They called the Volga River their mother." At the end of the XVIII–early XIX centuries, settled Turkmen settlements were already established in Astrakhan and Stavropol. Stavropol and Astrakhan Turkmens are considered the largest communities...

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Ovezdurdy Muhammetberdiyev, Doctor of Sociology, Professor of the Department of International Relations and Diplomacy of the IIR Ministry of Foreign Affairs of Turkmenistan devoted his report to existential motives in the poetic heritage of Magtymguly.

Speaking about the fact that the study of the poetic heritage of the great son of the Turkmen people has a long history, he noted that almost 180 years have passed since the appearance in 1842 in one of the British editions of the first small scientific work by Polish writer Alexander Khodzko-Boreyko on the poetry of Magtymguly.

Subsequently, in the second half of the 19th century, such outstanding Russian Turkologists and philologists as Ivan Berezin and Feodor Bakulin devoted their solid works to his work.

Scientific research devoted to his work was intensively conducted throughout the 20th century. Dozens of scientific monographs, hundreds of scientific articles appeared, and doctoral and PhD theses were defended. Moreover, not only Turkmen scientists. Scientists from Russia, Turkey, Uzbekistan, Iran, Great Britain, Hungary, Ukraine, Belarus and other countries have been engaged in scientific research of the literary heritage of Magtymguly.

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According to Professor Ovezdurdy Muhammetberdiyev, despite the fact that many scientific works have been devoted to various philosophical views of Magtymguly, the poet's existentialist views have so far, according to the speaker, remained insufficiently researched.

Existentialism is a philosophical trend that focuses on the uniqueness of human existence. The theme of man, human existence and the meaning of human life run like a red thread in the poetic legacy of Magtymguly.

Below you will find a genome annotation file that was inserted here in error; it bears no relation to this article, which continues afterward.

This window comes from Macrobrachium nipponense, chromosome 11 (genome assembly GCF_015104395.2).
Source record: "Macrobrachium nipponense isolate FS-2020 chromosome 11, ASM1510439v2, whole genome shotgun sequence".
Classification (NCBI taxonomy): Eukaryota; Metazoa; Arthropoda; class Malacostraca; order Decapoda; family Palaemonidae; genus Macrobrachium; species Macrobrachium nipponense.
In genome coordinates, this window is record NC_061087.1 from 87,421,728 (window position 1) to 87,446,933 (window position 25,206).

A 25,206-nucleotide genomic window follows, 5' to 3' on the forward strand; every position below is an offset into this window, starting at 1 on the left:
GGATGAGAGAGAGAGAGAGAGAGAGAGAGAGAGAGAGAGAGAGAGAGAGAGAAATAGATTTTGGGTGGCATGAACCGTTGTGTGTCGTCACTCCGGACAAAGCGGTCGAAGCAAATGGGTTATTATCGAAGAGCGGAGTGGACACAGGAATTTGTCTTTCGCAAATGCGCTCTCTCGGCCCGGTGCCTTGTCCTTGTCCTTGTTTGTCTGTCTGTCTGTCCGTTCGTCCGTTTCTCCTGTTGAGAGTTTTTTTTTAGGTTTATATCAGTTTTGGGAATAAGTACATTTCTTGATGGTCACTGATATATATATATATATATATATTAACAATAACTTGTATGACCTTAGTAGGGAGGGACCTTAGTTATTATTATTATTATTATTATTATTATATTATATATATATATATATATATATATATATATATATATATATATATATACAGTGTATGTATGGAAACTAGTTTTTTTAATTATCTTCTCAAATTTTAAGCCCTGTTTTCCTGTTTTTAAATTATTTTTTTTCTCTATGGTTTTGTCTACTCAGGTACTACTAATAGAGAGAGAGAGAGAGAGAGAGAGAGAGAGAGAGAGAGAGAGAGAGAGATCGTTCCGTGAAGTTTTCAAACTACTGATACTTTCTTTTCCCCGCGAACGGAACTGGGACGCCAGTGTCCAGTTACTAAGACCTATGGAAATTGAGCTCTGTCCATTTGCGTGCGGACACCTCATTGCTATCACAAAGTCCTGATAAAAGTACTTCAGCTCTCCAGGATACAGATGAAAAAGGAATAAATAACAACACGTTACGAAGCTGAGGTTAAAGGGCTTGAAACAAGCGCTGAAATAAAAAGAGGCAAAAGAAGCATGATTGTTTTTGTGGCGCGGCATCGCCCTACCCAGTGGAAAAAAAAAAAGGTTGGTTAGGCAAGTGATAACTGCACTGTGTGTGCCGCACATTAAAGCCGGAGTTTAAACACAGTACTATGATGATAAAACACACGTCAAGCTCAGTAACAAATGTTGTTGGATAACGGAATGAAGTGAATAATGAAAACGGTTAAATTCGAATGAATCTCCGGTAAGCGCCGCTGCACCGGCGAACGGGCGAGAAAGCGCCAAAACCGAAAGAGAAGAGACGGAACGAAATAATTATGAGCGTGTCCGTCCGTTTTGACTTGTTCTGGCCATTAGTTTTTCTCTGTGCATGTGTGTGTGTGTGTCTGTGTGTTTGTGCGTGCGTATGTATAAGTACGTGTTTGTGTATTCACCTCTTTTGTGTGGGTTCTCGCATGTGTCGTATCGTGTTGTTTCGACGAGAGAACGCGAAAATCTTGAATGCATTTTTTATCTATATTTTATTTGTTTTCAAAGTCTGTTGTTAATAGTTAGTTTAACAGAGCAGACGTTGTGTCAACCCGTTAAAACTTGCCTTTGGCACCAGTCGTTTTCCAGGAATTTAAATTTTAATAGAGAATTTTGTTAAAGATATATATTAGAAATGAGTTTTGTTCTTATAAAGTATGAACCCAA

If his father, Dovletmamet Azadi, in his famous philosophical treatise "Vagzi–Azat" (Sermon of Azadi), expounded his philosophical views on a certain society of justice, then Magtymguly, unlike his father, paid more attention not so much to the topic of society, but to the topic of man, the topic of his being.

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In the works of Magtymguly, the motives of the impermanence of the world, the transience and impermanence of human life sometimes sound clearly.

However, Magtymguly does not at all assert the absurdity of life, considering it fleeting and perishable. On the contrary, the poet tries to inspire people: since life is so short, one should not be fooled by momentary successes…

At the same time, it is not necessary to lose heart in misfortune, because trouble, like happiness, lasts only a moment.

It is not necessary to postpone a good deed for tomorrow, because tomorrow may not come, but at the same time, only a good deed will preserve a person's name for centuries.

Thus, the poet's pessimistic moods turn into their opposite, the thought of death increases activity and thirst for action.

As proof, the speaker cited examples from Magtymguly poems reflecting existentialist motives.

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Other speakers also had interesting conclusions. Amannepes Shihnepesov, Head of the Department of Turkmen Literature at Magtymguly TSU, spoke about

the heuristics of deep inversions in Pyragy poetry.

In addition, Jalaleddin Gurbanov, a 3rd-year student of the Faculty of Turkmen Philology at the Magtymguly Turkmen State University, focused on the creative recreation of the poetic world in a foreign language environment, taking as a basis the translation work of Andrei Tarkovsky.